Exploring nature in Lulea, Source: Lulea municipality

Hittaut invites Swedes to exercise and explore local nature

Hittaut invites Swedes to exercise and explore local nature

Luleå stood out as the municipality which attracted the most participants in the public health project last year

With the coming of spring, for 10 years now Hittaut (Swedish for ‘Find out’) has been urging people to leave their homes and embark on an outing, on foot or by bike, or with a dog in tow, exploring the secrets of local nature.

Of the 57 different locations across Sweden enrolled in the public health and wellness project, Luleå stood out as the municipality which attracted the most participants last year. Restarted on 30 May, activities under the project, involving about 80 000 people each year nationwide, will run until 15 October 2020.

Find checkpoints and win prizes

Hiiaut is a form of orienteering exercise/game that suits both beginners and experienced outdoor enthusiasts, adults and children alike. In Luleå, the non-profit project is run by local orienteering clubs with support from the municipality of Luleå, the local business community and the state funding to local nature conservation projects.

Anyone is free to join Hittaut by venturing out into nature, using a virtual or a physical map to find checkpoints by day or by night. You can download the app via Google Play or App Store or get the paper map at the Tourist Center in Kulturens hus, Snabbasteg, the adventure shop Hägglunds or the Visitor Center Gammelstad in Luleå. If you're using the digital map you can take guidance from the GPS marker, only make sure you have ticked the app’s ‘use location services’ box.

In Luleå we have close to 200 checkpoints and this year we hope that even more Luleå residents participate in this infection-safe activity that is also good for public health. New for this year are checkpoints in the roaming areas of Alvik and Hertsöträsk and Sunderbyn, says Martin Holmberg from  Bergnäset's AIK orientation club, quoted by the municipal website.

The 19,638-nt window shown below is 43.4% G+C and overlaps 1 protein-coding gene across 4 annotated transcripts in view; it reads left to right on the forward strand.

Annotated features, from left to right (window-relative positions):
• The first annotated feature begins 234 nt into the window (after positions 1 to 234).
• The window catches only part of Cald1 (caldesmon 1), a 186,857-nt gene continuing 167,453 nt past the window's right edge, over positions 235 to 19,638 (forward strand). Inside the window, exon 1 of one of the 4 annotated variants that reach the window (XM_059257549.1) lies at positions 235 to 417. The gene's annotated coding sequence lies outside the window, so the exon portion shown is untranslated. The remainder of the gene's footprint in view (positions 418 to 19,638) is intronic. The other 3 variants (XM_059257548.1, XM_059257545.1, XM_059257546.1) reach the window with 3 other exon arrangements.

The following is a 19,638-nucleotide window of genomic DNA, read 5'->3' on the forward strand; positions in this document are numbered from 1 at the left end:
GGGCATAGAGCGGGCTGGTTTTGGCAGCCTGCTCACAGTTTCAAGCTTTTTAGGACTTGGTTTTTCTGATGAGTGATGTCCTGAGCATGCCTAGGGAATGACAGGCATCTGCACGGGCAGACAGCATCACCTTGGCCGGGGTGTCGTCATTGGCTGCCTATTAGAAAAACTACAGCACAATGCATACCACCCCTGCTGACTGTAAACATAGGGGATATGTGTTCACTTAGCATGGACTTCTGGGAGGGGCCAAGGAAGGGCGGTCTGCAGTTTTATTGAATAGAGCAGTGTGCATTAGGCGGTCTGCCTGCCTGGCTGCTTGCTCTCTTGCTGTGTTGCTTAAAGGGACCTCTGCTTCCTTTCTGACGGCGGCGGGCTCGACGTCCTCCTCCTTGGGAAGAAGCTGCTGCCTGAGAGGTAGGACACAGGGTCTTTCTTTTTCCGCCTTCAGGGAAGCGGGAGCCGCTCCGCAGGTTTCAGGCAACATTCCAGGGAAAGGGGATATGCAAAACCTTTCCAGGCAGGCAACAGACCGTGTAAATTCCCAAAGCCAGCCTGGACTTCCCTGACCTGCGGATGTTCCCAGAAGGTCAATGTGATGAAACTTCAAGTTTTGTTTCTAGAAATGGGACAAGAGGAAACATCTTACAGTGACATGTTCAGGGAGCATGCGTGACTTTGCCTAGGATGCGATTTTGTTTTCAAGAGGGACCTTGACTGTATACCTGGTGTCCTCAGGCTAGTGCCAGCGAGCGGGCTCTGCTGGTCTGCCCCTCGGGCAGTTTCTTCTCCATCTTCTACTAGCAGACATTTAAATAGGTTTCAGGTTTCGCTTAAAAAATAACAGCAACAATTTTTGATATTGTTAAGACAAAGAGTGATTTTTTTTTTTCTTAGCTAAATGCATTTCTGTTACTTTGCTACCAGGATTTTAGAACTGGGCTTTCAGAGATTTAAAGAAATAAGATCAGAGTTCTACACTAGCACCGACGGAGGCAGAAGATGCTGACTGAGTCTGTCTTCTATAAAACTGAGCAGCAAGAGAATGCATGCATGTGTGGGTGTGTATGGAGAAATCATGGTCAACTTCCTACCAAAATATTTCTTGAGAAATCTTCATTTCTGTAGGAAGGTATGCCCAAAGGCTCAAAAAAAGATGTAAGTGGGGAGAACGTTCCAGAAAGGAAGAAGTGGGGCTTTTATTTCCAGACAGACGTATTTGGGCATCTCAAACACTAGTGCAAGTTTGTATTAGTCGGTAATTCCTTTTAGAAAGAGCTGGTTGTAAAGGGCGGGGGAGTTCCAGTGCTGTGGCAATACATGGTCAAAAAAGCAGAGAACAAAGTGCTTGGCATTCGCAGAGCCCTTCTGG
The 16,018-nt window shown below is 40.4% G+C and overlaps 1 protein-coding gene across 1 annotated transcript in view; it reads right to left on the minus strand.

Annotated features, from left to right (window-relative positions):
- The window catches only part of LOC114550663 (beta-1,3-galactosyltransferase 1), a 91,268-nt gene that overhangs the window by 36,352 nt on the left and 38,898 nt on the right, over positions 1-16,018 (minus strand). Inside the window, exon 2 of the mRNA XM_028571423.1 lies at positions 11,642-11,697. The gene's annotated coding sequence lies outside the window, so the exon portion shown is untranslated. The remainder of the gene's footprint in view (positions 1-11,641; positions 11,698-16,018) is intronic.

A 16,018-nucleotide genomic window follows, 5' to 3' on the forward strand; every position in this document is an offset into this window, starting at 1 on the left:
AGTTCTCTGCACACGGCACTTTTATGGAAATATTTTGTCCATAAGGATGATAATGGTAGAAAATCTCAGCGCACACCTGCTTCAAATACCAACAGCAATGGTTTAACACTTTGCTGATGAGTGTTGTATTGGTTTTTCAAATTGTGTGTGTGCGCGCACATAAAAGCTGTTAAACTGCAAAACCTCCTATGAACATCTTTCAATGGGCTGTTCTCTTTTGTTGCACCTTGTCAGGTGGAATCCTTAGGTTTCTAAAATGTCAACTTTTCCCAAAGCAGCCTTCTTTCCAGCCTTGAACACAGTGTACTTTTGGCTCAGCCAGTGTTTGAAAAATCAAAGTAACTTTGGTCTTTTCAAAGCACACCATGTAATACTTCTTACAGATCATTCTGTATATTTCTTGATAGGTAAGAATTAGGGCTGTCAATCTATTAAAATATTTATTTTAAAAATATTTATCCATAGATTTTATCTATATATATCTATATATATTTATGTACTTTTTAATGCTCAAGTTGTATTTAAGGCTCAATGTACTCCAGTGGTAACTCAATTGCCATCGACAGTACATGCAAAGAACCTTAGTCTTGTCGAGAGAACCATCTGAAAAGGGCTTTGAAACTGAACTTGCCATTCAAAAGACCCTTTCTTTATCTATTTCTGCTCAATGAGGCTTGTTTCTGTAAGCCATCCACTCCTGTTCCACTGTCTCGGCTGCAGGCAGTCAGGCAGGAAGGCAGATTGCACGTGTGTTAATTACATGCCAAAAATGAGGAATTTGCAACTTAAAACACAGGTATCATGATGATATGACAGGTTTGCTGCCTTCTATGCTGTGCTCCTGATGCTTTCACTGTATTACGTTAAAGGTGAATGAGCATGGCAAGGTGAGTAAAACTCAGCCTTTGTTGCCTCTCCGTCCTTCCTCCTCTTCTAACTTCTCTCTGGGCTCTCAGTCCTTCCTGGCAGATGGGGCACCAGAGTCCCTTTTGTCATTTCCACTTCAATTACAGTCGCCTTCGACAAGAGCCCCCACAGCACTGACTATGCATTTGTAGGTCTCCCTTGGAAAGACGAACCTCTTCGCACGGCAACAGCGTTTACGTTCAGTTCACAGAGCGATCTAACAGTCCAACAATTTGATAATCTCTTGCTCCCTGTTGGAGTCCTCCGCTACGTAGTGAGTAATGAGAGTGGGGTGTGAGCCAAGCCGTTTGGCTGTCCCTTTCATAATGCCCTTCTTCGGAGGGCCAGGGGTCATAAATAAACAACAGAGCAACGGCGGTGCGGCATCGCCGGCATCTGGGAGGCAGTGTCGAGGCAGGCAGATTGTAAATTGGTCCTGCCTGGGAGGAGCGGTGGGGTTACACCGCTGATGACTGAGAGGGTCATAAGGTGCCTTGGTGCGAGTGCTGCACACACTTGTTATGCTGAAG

Each checkpoint is marked with a metal post with a code on. If you register the codes on your account in the app or on the website of the Swedish Orienteering Federation, which owns and coordinates the project, you participate in a lottery. The more checkpoints you register, the greater the chance to win a prize.

Respect the environment

Checkpoints are placed in urban and residential areas, as well as in nearby forests. They are grouped in four different challenge levels: green (the easiest), blue (a little harder), red (quite challenging) and black (the hardest to navigate to and find). All checkpoints marked with a wheel are accessible for people with wheelchairs, strollers, rollerblades and bikes as they are placed along paved roads.

The Right of Public Access allows people to move freely in the Swedish countryside as long as they don't disturb animals or destroy habitats. However, you can't walk in private gardens, near a dwelling house, or land under cultivation, reminds the Swedish Orienteering Federation.



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